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A gift from a retired NASA astronaut and his wife is helping Billings Clinic buy a high-tech surgical robot, the hospital announced on Wednesday.

The $500,000 donation made by Frank and Susan Borman will cover about one-third of the cost of the da Vinci Si surgical system. The Billings Clinic Foundation is seeking donations to pay the balance.

Part of the community

“In the first 12 years of our marriage, I moved Susan 17 times,” Frank Borman said during a press conference at the hospital Wednesday morning. “We’re here in Billings now. We love it. We want to be part of the community.”

Borman was commander of the Apollo 8 mission that in 1968 became the first manned aircraft to circle the moon. He and Susan live near Custer.

Borman was treated for prostate cancer with robotic-assisted surgery at the Mayo Clinic. The da Vinci system will allow similar procedures to be conducted at Billings Clinic.

St. Vincent Healthcare is also buying the system, and hospitals in Missoula, Great Falls and Casper, Wyo., already have it.

“It’s sort of like when Henry Ford made the Model A, it had a crank starter,” said Dr. David Chavez, a urologist with Yellowstone Urology, an affiliate of St. Vincent Healthcare. “It was a good model, but it was still crude. Now this is like putting an electric starter on the car.”

Da Vinci works as an extension of a surgeon’s hands, allowing her to perform more-delicate movements in smaller spaces than can be done in traditional operations.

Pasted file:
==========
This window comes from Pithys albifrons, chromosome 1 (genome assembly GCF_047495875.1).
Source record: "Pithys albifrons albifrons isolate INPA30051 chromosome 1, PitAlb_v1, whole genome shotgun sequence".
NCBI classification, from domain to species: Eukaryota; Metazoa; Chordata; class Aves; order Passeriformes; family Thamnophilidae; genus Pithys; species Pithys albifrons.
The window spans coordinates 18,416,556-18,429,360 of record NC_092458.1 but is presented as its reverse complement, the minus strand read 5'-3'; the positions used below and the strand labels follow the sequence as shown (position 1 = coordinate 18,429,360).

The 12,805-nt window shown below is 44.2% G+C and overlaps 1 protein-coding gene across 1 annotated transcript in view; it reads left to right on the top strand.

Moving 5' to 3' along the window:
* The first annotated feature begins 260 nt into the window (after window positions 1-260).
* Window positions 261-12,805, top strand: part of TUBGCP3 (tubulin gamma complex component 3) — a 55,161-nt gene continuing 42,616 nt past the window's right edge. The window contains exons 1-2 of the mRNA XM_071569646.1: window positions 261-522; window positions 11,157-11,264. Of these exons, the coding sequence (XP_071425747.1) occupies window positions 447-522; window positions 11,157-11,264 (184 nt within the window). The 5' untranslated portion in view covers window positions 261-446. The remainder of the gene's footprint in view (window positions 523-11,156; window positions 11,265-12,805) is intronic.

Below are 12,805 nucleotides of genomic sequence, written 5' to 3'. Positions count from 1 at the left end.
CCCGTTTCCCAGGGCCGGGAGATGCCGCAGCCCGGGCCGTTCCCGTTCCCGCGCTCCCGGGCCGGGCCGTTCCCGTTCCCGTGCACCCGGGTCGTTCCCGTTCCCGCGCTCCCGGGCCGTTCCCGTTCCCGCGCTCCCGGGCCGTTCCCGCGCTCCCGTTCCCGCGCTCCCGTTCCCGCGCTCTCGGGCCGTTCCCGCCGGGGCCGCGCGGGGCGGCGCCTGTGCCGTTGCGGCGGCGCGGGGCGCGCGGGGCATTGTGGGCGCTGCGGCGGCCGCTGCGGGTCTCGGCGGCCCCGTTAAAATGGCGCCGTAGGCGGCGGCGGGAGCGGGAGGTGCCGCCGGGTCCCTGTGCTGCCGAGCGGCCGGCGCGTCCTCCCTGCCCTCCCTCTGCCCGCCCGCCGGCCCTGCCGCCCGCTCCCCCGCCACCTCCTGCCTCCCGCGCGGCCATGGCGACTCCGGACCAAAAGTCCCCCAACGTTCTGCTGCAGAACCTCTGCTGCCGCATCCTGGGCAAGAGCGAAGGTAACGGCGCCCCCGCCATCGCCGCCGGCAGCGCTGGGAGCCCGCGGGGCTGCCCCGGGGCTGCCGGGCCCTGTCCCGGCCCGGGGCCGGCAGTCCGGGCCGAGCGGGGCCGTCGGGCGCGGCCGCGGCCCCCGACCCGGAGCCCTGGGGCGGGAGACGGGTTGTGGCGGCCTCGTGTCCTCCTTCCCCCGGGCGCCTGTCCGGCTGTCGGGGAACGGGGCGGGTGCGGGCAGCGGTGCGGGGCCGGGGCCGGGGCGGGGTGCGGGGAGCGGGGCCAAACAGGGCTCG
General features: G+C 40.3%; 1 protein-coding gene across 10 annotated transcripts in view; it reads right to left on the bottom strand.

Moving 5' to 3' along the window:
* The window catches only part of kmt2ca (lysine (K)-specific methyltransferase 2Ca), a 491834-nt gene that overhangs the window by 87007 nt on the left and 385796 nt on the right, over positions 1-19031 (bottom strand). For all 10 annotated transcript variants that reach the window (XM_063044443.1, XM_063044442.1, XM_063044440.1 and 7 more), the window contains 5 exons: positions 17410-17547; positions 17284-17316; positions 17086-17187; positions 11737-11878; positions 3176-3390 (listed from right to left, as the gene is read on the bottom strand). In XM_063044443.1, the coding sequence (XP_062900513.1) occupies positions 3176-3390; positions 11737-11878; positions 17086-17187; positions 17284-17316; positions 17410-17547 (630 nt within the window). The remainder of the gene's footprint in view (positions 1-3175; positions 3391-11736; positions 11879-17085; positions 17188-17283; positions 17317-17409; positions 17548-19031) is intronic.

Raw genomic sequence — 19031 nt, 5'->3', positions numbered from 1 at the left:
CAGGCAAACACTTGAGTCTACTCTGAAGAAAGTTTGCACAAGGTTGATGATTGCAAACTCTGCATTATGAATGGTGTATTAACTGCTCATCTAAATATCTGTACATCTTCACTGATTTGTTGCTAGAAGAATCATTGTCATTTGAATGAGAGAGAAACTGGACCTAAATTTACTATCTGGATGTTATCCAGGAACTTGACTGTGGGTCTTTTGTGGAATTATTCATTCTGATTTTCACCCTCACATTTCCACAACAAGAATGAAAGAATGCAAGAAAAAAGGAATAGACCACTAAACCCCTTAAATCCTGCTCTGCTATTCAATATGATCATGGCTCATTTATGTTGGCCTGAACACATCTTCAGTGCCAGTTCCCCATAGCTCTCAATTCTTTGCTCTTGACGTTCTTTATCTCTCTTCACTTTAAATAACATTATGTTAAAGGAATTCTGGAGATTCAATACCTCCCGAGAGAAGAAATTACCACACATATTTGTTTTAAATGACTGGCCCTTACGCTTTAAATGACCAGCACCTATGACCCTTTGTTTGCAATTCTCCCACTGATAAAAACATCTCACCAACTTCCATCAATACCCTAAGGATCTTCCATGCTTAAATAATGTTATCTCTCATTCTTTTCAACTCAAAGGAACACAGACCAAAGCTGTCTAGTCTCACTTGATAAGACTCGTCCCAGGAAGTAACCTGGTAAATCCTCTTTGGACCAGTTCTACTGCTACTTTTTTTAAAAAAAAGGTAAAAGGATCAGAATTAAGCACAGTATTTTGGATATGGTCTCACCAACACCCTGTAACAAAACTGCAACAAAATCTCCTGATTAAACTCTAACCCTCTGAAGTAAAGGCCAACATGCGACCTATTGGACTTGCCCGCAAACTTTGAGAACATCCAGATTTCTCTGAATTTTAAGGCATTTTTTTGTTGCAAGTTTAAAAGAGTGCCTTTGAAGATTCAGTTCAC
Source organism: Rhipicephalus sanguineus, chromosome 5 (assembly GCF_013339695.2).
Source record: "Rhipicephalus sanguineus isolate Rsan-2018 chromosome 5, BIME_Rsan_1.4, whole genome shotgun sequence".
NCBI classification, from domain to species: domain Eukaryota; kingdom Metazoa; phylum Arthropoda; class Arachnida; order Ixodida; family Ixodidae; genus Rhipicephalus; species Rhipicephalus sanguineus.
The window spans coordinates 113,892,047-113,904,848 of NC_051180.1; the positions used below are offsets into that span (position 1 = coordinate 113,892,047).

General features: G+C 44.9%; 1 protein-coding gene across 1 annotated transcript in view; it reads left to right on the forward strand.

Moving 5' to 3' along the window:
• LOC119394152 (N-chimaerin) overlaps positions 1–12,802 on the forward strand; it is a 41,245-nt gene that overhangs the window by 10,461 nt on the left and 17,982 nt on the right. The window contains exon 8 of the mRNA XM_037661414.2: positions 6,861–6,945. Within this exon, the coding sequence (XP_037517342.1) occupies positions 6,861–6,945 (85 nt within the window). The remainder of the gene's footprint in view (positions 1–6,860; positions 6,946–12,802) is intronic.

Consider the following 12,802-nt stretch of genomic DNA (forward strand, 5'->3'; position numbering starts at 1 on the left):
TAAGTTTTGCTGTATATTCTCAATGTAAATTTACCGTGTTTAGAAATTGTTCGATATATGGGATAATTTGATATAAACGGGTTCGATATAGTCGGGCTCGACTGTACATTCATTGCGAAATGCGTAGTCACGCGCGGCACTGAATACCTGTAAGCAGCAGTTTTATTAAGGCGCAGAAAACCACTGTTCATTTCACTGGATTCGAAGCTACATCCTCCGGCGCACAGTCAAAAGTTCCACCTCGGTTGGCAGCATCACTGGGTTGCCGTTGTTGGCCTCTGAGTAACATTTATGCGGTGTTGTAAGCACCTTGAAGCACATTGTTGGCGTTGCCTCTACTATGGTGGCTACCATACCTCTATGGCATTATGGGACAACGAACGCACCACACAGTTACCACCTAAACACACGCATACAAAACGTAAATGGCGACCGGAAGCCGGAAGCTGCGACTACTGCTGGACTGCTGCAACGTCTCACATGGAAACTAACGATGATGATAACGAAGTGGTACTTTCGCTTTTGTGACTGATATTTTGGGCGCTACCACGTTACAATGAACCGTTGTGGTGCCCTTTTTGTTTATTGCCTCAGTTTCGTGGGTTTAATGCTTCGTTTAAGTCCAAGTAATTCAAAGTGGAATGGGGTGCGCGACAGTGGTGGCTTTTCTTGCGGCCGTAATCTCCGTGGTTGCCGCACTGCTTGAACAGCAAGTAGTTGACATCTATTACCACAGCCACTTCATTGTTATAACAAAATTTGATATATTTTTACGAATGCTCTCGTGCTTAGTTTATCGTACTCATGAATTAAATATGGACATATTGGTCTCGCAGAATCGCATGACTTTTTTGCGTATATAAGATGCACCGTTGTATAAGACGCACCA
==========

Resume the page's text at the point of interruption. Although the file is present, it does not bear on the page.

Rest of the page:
New direction

“It really offers patients a new direction — less pain, less blood loss, quick return to activity,” said Dr. Lisa Bland, a Billings Clinic urologist. “Patients really do better with this intervention.”

It can be used for prostate, kidney, gynecological and cardiac surgeries, said Dr. Richard Melzer, another Billings Clinic urologist.

“It’s going to allow us to do things we haven’t had the chance to do before with minimally invasive technology,” Melzer said.

The robotic system does not act on its own and cannot make any movements unless it is directed to do so, doctors said.

“A lot of people may have concerns about a robot supplanting a surgeon’s expertise,” said Dr. Chris Montville, an obstetrician/gynecologist at Billings Clinic. “But it’s really an extension of what we can do in the operating room.”

The da Vinci is expected to arrive at Billings Clinic in January. Several physicians have already been trained to use it.

Contact Diane Cochran at dcochran@billingsgazette.com or 657-1287.

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